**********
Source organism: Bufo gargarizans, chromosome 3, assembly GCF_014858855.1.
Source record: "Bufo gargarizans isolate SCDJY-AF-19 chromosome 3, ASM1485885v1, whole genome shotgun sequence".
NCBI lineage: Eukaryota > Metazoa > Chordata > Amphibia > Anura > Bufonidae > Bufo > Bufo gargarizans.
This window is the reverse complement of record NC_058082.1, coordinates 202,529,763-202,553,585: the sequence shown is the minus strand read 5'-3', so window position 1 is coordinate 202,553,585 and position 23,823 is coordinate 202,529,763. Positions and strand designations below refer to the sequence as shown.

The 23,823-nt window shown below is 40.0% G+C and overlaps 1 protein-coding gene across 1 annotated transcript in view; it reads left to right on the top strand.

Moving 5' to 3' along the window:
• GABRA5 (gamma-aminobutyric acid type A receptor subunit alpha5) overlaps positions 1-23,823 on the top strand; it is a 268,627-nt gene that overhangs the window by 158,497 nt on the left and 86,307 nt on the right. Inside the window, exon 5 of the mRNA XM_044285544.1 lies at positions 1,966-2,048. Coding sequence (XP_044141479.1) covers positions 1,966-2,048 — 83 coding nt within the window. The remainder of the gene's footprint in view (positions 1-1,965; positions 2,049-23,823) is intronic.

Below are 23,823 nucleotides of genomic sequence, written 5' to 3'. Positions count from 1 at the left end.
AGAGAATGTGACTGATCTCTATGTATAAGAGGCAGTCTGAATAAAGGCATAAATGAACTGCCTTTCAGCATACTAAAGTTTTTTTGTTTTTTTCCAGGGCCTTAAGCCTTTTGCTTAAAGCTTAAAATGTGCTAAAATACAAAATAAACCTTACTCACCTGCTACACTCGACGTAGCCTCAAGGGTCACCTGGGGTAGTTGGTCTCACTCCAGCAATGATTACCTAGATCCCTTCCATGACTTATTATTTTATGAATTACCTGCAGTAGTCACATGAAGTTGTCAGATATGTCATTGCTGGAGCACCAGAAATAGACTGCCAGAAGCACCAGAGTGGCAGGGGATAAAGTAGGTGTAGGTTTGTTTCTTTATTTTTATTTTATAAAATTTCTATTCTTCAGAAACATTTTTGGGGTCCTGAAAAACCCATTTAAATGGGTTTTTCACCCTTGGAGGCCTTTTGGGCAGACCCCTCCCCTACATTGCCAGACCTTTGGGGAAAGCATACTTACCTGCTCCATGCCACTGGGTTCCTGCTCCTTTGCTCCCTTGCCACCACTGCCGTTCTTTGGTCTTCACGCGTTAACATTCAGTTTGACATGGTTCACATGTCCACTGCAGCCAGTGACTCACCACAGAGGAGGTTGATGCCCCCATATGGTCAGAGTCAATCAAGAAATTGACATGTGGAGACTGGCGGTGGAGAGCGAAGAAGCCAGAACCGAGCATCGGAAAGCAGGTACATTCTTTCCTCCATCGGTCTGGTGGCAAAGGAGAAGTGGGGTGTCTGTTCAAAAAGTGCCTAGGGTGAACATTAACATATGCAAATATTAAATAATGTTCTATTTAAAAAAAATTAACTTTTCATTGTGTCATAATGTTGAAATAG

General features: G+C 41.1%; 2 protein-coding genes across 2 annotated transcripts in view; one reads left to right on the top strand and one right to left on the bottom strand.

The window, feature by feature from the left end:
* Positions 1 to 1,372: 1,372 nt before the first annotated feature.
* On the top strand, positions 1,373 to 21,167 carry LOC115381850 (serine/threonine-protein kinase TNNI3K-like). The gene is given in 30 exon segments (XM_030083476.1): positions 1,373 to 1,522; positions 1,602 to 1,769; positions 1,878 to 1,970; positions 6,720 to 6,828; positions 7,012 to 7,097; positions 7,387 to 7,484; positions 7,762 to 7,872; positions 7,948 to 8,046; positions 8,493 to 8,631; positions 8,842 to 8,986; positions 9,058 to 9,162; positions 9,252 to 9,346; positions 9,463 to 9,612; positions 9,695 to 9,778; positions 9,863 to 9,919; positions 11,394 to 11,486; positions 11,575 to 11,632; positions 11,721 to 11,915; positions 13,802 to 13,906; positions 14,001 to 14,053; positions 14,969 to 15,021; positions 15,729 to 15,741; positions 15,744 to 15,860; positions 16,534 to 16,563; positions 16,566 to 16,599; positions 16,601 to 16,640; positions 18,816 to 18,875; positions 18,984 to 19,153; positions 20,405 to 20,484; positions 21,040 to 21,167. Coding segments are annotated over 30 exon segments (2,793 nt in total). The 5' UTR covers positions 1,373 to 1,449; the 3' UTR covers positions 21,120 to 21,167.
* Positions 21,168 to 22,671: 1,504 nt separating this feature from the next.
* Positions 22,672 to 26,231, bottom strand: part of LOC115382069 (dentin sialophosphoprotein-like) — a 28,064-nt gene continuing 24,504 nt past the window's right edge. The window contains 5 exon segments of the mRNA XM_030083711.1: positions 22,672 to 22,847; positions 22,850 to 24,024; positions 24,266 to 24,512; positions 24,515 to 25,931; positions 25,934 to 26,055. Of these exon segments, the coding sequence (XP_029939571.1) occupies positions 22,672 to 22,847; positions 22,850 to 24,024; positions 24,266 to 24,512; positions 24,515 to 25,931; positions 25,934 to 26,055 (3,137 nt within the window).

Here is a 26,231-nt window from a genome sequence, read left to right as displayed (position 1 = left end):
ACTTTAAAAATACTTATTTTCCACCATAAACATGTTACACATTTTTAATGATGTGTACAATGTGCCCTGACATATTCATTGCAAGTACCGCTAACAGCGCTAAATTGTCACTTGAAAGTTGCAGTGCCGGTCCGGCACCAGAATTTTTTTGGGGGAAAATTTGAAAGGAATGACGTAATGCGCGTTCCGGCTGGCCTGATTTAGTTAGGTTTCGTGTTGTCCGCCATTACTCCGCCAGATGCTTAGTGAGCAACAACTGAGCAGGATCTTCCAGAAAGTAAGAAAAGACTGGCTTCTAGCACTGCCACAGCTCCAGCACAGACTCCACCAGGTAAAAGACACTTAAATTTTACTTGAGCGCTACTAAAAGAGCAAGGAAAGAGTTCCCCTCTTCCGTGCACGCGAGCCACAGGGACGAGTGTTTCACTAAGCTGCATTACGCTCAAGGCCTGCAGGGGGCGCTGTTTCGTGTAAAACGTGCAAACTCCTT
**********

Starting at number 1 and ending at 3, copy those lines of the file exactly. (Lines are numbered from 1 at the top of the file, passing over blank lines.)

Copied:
Source organism: Bufo gargarizans, chromosome 3, assembly GCF_014858855.1.
Source record: "Bufo gargarizans isolate SCDJY-AF-19 chromosome 3, ASM1485885v1, whole genome shotgun sequence".
NCBI lineage: Eukaryota > Metazoa > Chordata > Amphibia > Anura > Bufonidae > Bufo > Bufo gargarizans.